There’s no escaping AI

Region needs to embrace changing technology

Posted on Apr 30, 2019 :: Feature
Posted by Kim Iversen, Director, NEW IT Alliance

Artificial Intelligence: We hear about it everywhere, with experts predicting 30 to 50 percent job displacement within the next 15 years as a result of AI. In fact, there’s even a website ( that predicts the likelihood of an AI robot taking your job.

With all the hype about AI, you might think this is some new type of technology. In fact, it was first discussed at a conference back in 1956. AI gained popularity again in the 1980s. In fact, I remember my older brother talking about his college classes and sharing how this AI technology was going to change the world. Then it disappeared again, until roughly 1997 when IBM’s Deep Blue started making headlines. Since then, we have seen steadily more headlines about AI and the amazing things it can do.

So, what is AI? That’s a question everyone is asking these days. The simple answer is, it’s not just one thing. The longer answer is — AI is a group of activities computers can do that mimic human thought and actions … often faster than we can. The list of activities that fall under the AI umbrella is long and not completely agreed upon, not even by the experts. This makes tracking progress and testing capabilities somewhat of a challenge, even for organizations like Stanford University when it pulls together its annual AI Index.

If experts can’t agree exactly on what AI is, and how to measure its progress, do we Wisconsinites need to care? The answer is a resounding yes! Just ask the leaders at Advancing AI Wisconsin. They’ll tell you that we are woefully far behind in our understanding of what AI is, how it will impact our local companies and how we need to reskill our workforce.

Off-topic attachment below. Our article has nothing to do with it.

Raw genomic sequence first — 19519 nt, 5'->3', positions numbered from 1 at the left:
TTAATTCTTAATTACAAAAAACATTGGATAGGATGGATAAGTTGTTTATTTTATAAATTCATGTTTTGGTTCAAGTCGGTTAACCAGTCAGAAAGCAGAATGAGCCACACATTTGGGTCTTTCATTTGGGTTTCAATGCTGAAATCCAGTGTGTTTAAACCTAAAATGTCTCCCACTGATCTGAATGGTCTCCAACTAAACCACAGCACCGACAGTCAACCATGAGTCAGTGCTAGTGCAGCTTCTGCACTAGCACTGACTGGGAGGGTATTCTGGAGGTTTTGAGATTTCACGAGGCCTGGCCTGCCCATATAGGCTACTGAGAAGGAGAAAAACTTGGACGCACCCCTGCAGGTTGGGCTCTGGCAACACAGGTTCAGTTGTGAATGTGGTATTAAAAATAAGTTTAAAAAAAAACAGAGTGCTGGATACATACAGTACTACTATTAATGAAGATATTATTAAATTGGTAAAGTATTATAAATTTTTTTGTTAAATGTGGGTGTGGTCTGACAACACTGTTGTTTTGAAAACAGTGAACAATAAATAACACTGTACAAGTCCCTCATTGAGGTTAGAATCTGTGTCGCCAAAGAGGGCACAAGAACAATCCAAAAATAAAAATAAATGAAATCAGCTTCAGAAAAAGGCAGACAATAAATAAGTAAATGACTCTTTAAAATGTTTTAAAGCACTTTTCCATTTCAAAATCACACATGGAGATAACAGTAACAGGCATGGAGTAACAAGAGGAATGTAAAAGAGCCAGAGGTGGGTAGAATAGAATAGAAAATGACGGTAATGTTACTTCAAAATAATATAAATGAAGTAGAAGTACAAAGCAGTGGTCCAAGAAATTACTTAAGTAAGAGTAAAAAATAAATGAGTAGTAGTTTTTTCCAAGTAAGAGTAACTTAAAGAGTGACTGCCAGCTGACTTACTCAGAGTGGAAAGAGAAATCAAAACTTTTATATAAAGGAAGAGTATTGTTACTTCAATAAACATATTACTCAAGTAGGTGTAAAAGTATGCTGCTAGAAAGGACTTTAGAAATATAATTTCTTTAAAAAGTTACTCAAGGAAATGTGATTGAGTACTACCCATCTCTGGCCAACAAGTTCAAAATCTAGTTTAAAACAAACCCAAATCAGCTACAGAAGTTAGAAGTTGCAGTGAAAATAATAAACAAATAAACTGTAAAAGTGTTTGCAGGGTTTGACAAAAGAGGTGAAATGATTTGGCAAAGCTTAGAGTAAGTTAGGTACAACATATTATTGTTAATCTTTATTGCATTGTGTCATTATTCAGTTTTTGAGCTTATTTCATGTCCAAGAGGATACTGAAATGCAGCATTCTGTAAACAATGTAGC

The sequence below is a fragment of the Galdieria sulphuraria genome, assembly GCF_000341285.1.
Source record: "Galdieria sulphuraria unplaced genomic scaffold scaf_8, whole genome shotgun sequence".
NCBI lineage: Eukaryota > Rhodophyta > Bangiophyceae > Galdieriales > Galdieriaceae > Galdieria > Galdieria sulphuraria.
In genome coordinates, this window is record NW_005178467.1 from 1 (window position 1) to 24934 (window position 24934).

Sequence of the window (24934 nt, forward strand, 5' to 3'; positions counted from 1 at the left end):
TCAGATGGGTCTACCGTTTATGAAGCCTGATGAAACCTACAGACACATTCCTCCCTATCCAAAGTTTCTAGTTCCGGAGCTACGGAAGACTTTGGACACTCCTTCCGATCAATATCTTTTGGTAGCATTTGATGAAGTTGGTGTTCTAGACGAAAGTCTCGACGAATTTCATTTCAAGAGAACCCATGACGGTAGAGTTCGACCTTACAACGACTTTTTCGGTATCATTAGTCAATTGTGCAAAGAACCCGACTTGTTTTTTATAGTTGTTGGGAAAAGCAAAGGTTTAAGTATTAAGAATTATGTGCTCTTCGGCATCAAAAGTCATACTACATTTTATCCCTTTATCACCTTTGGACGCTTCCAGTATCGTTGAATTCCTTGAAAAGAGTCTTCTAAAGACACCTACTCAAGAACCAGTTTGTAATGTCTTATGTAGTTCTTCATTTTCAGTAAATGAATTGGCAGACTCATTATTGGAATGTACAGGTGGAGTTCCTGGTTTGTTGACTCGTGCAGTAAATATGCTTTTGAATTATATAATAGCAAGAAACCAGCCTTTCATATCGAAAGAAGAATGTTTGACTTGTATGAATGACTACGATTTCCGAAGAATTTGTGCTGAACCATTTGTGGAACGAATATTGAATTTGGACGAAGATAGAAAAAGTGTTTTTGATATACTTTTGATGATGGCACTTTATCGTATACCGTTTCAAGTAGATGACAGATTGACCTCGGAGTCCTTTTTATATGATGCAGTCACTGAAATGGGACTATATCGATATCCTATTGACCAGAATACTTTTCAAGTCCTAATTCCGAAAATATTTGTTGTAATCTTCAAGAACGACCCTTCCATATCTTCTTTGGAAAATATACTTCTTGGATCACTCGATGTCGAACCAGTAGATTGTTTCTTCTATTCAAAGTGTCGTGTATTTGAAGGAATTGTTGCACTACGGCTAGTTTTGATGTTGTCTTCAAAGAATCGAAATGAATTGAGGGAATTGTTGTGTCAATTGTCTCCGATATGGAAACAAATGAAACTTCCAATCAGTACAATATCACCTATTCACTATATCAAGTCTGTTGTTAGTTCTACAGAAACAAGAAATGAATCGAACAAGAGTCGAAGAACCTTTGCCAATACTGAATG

For employers looking for workers who have the right skill sets, the NEW IT Alliance Higher Education Committee and NEW Computer Science Advisory Board are in place to serve as a connection between educators and employers to make sure our youth will graduate from high school and college with the digital skills necessary to be informed citizens and enter an increasingly digital workforce regardless of their chosen field.

There are several questions and risks related to AI that need to be addressed, but we cannot afford to sit idly by while others answer these questions. Are you ready for the wave?

Kim Iversen, Director, NEW IT Alliance


While touring Green Bay’s Wisconsin Plastics Inc., I watched a robot grab a tray of plastic pieces out of a machine and then precisely and repeatedly drop a small piece of metal in the same exact spot on each piece. When a human employee worked in that area, it not only posed an increased chance of error (people can get tired, while robots don’t), but that worker was also at risk for a repetitive motion injury due to the way he or she would have to move to take the parts from the machine.

After Shirley (that’s what employees named the robot) arrived, the employees who previously worked in that spot were moved to another part of WPI’s facility where more workers were needed.

That’s just one example of how technology is changing today’s manufacturers. Yes, Shirley replaced a human employee, but with the severe worker shortage, WPI was better able to utilize that person elsewhere. The talent deficit is not going to end anytime soon, so businesses need different ideas to get the work done.

The service industry is also interested in using technology to help stem its workforce shortage. I remember listening to Oliver Buechse, executive director of Advancing AI Wisconsin, last fall where he discussed how experts predict robots using AI will serve as front-line cashiers at fast food restaurants within 10 years. Fast food restaurants struggle to find and keep workers, and using robots would provide a good solution to their problem. Using facial recognition and AI, the robots would take your order and reference, perhaps, a previous order you’d made at the restaurant. 

Technology — whether it’s AI or robots — provides businesses with multiple solutions to their potential problems, from increasing productivity to dealing with the workforce shortage. The next few years will be fascinating to watch as companies incorporate these technologies and solutions into their businesses.


MaryBeth Matzek, Managing Editor

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